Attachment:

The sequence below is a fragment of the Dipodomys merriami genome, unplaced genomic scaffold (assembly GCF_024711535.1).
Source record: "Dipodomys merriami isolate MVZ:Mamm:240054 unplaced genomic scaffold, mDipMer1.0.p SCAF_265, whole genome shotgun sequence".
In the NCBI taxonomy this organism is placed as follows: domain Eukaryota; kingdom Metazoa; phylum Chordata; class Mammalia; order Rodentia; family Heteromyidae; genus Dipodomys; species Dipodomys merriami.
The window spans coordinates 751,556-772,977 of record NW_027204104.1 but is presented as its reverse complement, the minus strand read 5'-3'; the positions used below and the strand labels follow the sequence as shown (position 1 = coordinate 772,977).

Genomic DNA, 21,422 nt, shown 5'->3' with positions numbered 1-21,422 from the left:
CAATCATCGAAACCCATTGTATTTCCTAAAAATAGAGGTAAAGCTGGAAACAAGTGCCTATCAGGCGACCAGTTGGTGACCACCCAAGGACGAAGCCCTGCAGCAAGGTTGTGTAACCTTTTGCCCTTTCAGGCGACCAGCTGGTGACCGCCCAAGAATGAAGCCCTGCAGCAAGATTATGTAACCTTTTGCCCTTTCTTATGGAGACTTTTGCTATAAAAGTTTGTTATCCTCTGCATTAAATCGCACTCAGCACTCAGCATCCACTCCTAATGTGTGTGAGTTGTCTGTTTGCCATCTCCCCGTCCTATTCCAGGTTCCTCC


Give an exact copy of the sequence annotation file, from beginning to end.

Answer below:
The sequence below is a fragment of the Dipodomys merriami genome, unplaced genomic scaffold (assembly GCF_024711535.1).
Source record: "Dipodomys merriami isolate MVZ:Mamm:240054 unplaced genomic scaffold, mDipMer1.0.p SCAF_265, whole genome shotgun sequence".
In the NCBI taxonomy this organism is placed as follows: domain Eukaryota; kingdom Metazoa; phylum Chordata; class Mammalia; order Rodentia; family Heteromyidae; genus Dipodomys; species Dipodomys merriami.
The window spans coordinates 751,556-772,977 of record NW_027204104.1 but is presented as its reverse complement, the minus strand read 5'-3'; the positions used below and the strand labels follow the sequence as shown (position 1 = coordinate 772,977).

Genomic DNA, 21,422 nt, shown 5'->3' with positions numbered 1-21,422 from the left:
CAATCATCGAAACCCATTGTATTTCCTAAAAATAGAGGTAAAGCTGGAAACAAGTGCCTATCAGGCGACCAGTTGGTGACCACCCAAGGACGAAGCCCTGCAGCAAGGTTGTGTAACCTTTTGCCCTTTCAGGCGACCAGCTGGTGACCGCCCAAGAATGAAGCCCTGCAGCAAGATTATGTAACCTTTTGCCCTTTCTTATGGAGACTTTTGCTATAAAAGTTTGTTATCCTCTGCATTAAATCGCACTCAGCACTCAGCATCCACTCCTAATGTGTGTGAGTTGTCTGTTTGCCATCTCCCCGTCCTATTCCAGGTTCCTCC